• Scholes of the Yard: The Casebook of a Scotland Yard Detective 1888 to 1924

    by G S Burroughs
    Alfred Earnest Scholes joined the Metropolitan Police in February 1888 and was one of many constables that were posted to the dark slums of Whitechapel during the Jack the Ripper scare of the same year. In a career spanning 36 years from lowly PC Scholes to Detective Inspector, this book examines some of the most fascinating crimes and criminals that had Victorian and Edwardian England shocked and enthralled. Beginning with the infamous Mrs Pearcey in the Kentish Town Murder, who cut the throat ... more
  • Lessons from Life: Four Keys to Living with More Meaning, Purpose, and Success

    by Steven Darter
    Through incredible storytelling, Steve Darter entertains and connects with readers while encouraging them to think about what makes a meaningful, purposeful, and successful life. Steve’s book is a deeply personal philosophical, spiritual, self-help memoir that discusses how to live life with more meaning, purpose, and success—at any age, young, old, or in between.
  • "On The Q.T."

    by Robert Nelson Young
    I find massive Medicaid pharmaceutical fraud, report it and nothing is done, leading to a 26-year qui tam False Claims Case, started in 1862 by Abraham Lincoln and amended in 1986 because it didn't work - and show it still doesn't as nobody in government wants to prosecute Pharmaceutical manufacturers for $57 billion missing rebates!
  • To the Mothers of the Movement, With Love

    by Dianne Liuzzi Hagan

    This memoir, dedicated to the mothers of the Black Lives Matter movement, and set against the stories of unarmed black men and women who were victims of excessive use of force and racial bias, documents Liuzzi Hagan’s journey of learning about race in America. She is white; her husband is black. Their relationship spans over forty years.  She reveals personal stories, ranging from microaggressions to the truly terrifying, and offers suggestions based on her personal experience... more

  • There Are No Alligators In Heaven

    by Donna Codell
    This is a powerful story about our daughter, Jennifer, who was born with Cystic Fibrosis. She was an amazing example of how to live fully in spite of the unrelenting savagery of Cystic Fibrosis, which eventually claimed her life in December 2015 one month before her 44th birthday. It was written with the intent of helping others that are going through their own health challenges. We wanted her words to encourage others to never give up hope and to always look for the silver lining, or light a... more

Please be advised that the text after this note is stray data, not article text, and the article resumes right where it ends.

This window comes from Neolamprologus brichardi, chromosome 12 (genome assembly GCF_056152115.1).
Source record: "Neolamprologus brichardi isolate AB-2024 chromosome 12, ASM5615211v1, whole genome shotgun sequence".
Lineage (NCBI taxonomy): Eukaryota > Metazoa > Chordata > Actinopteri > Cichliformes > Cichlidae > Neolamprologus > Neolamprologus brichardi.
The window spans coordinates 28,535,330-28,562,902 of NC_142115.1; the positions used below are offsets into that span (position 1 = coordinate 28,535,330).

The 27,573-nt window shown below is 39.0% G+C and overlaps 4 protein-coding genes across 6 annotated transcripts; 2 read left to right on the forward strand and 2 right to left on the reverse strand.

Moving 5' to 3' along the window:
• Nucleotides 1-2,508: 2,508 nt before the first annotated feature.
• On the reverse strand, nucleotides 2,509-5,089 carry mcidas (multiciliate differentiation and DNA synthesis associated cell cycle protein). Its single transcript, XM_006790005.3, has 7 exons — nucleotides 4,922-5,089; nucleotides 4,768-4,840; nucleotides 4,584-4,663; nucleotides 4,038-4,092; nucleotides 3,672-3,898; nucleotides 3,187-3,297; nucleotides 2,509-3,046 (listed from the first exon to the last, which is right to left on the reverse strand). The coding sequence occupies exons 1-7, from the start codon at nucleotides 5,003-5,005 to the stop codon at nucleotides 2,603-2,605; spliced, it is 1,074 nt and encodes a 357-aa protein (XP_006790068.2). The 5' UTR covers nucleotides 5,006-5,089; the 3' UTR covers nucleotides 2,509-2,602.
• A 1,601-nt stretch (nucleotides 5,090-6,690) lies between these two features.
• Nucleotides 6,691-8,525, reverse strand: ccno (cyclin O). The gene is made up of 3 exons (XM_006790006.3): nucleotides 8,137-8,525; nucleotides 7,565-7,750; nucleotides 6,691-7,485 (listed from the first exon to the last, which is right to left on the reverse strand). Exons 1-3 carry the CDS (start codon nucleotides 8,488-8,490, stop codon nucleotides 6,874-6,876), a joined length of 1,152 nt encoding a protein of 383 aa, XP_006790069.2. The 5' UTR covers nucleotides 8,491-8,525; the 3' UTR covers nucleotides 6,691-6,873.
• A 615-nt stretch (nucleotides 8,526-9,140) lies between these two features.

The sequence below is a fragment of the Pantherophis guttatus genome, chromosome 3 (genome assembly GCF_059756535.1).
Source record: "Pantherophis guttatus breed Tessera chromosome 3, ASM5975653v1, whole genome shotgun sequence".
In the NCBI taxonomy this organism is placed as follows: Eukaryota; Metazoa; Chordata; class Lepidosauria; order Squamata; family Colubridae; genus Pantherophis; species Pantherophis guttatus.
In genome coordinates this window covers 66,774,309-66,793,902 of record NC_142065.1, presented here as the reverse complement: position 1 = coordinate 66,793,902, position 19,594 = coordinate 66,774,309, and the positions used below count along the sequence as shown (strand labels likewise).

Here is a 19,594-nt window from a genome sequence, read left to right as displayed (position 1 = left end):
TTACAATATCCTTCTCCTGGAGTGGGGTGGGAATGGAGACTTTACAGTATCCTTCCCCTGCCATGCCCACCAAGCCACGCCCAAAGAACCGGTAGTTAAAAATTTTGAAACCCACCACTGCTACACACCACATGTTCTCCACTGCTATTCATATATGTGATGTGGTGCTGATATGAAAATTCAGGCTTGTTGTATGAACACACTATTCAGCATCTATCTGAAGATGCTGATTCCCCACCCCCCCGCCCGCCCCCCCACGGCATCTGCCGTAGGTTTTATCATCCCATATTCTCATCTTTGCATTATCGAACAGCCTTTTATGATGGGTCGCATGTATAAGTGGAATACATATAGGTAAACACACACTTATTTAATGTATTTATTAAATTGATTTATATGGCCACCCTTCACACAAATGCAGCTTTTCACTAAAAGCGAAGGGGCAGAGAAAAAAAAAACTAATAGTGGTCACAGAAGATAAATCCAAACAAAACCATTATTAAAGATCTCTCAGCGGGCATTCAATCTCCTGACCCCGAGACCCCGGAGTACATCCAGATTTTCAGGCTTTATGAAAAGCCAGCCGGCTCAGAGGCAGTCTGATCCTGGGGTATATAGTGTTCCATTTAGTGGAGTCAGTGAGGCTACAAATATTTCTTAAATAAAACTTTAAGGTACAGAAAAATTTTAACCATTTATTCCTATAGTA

• A Colonial Williamsburg Love Affair: Tales, Takes, and Tips From a Lifetime of Visits

    by Debra Bailey
    What draws us to travel to certain places? Why does one destination touch our souls and another leaves us cold? A Colonial Williamsburg Love Affair: Tales, Takes, and Tips From a Lifetime of Visits, explores these questions.   Through heartfelt and intimate reflections about the people, the programs, and the historic town over decades of visits, the author discovers why she still loves and returns to Colonial Williamsburg again and again. Part memoir, part science, and part history, the book als... more
  • Thank God I Died

    by Jane A. Chandler
    Thank God I Died is an extraordinary memoir about the resilience of a little girl who suffered unimaginable acts of evil, only to be saved by the power of love through her death. Jane's church-going family lived a white-picket-fence facade; in public, Jane's father and oldest brother were charming and charismatic, but behind the walls of the house their depraved abuse created terror and panic. Her mother inflicted a madness of her own. Decades later, plagued by inexplicable fear and anxiet... more
  • Dear Dad

    by Douglas Keil
    Children with cancer become wise beyond their years. During his ten weeks of experimental chemotherapy, the author's 14-year-old son, Dustin, fights for control of his environment, creating situational friendships with similarly stricken adolescents, and learning life lessons. The author has re-created a family's true experience. This emotional yet uplifting story is told in the voice of Dustin. After all, it is his story.